His eye to watch, His might to stay,
His ear to hearken to my need.
The wisdom of my God to teach,
His hand to guide, His shield to ward,
The word of God to give me speech,
His heavenly host to be my guard.
Against the demon snares of sin,
The vice that gives temptation force,
The natural lusts that war within,
The hostile men that mar my course;
Or few or many, far or nigh,
In every place and in all hours,
Against their fierce hostility,
I bind to me these holy powers.
Against all Satan’s spells and wiles,
Against false words of heresy,
Against the knowledge that defiles,
Against the heart’s idolatry,
Against the wizard’s evil craft,
Against the death wound and the burning,
The choking wave and the poisoned shaft,
Protect me, Christ, till Thy returning.
Christ be with me, Christ within me,
Christ behind me, Christ before me,
Christ beside me, Christ to win me,
Christ to comfort and restore me.
Christ beneath me, Christ above me,
Christ in quiet, Christ in danger,
Christ in hearts of all that love me,
Christ in mouth of friend and stranger.
I bind unto myself the Name,
The strong Name of the Trinity;
By invocation of the same.
The Three in One, and One in Three,
Of Whom all nature hath creation,
Eternal Father, Spirit, Word:
Praise to the Lord of my salvation,
Salvation is of Christ the Lord.
I actually saw the live broadcast of the announcement, around 3 PM this afternoon, but didn’t get around addressing it here until now.
It was really a Rorschach test to read the responses. Across the spectrum the responses were pretty much predictable and could have been written beforehand, really. ”He opposes gay marriage! Booo!” ”He’s for the poor! Yaaay!” ”The Church is still an eevul patriarchal institution! Booo!” ”He lives a simple life and eschews pomp! Yaaay!” ”He’s not in favor of the Latin Mass! Booo!” And so on–mindless fawning adulation, mindless venom, very little thought.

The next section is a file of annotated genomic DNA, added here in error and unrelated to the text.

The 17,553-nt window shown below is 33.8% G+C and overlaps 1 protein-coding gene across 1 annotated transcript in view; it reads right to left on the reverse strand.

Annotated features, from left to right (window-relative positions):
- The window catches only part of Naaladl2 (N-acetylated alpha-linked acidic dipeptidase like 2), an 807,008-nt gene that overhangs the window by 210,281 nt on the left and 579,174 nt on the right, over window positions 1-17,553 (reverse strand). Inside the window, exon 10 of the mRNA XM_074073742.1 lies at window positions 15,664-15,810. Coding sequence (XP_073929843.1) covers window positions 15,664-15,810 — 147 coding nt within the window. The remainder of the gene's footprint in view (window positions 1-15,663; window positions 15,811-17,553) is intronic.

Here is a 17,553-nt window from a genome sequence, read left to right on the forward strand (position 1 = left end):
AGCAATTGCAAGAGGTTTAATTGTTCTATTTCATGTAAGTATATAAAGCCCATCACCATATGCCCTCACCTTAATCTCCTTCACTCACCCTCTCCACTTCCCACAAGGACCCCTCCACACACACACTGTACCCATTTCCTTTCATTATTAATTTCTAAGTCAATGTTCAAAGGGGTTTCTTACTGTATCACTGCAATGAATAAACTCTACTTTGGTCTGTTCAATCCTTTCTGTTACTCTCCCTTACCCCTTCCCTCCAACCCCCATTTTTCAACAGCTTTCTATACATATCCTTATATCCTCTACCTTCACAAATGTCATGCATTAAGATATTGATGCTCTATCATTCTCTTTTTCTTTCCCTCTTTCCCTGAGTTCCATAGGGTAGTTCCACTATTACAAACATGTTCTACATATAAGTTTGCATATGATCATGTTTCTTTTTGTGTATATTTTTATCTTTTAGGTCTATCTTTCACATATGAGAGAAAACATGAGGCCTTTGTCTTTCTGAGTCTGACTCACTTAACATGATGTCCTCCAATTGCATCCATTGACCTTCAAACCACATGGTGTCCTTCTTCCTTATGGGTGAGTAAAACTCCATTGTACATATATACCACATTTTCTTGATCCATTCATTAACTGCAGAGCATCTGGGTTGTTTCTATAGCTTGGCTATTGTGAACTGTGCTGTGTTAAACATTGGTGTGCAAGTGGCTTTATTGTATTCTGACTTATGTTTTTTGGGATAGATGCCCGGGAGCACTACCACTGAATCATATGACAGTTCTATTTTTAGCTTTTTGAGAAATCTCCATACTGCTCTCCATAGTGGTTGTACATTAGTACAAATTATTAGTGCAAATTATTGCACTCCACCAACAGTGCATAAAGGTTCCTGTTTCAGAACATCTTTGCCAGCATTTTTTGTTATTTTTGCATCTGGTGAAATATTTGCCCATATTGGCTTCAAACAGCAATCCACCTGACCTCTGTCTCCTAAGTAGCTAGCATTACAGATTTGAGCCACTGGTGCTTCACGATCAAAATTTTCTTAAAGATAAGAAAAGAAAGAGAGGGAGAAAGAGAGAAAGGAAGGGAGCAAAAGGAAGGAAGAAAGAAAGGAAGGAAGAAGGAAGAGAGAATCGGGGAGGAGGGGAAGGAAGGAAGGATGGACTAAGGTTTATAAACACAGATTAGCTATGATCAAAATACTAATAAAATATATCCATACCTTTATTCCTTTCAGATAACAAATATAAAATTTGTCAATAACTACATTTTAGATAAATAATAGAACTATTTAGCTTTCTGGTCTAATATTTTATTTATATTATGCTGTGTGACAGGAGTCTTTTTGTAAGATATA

All I have to say is that he seems to be a good man who is certainly not perfect; that we should actually wait and see how he does things; that everyone ought to try to be charitable towards those of different ideological or theological beliefs or opinions; and that whether we’re Catholic or not, we ought to hope that Francis is what the Church needs at this difficult point in its history.
Vivat papa, et Deus eum benidicat!
Not geometric postulates, though! This is a sort of continuation of my last post in this series, as well as trying to articulate what I’m postulating, what I”m trying to avoid, and why.
First, as I said way back here (allow me the luxury of quoting myself without seeming a total egotist!):
Nasty things–evils–existed long before humans came on the scene. Hurricanes, earthquakes, floods, droughts, tornadoes, predators, disease, pestilence, cancer, and so on have been around for eons. Thus, any system that posits their existence as coming after the Fall of Man is not going to work. [E]vils or Evil can’t be blamed on Eve’s apple.
Without claiming to give knowledge from on high, I suggested a possible (and in my mind, not unreasonable) theory as to the origin of pre-human evil, here.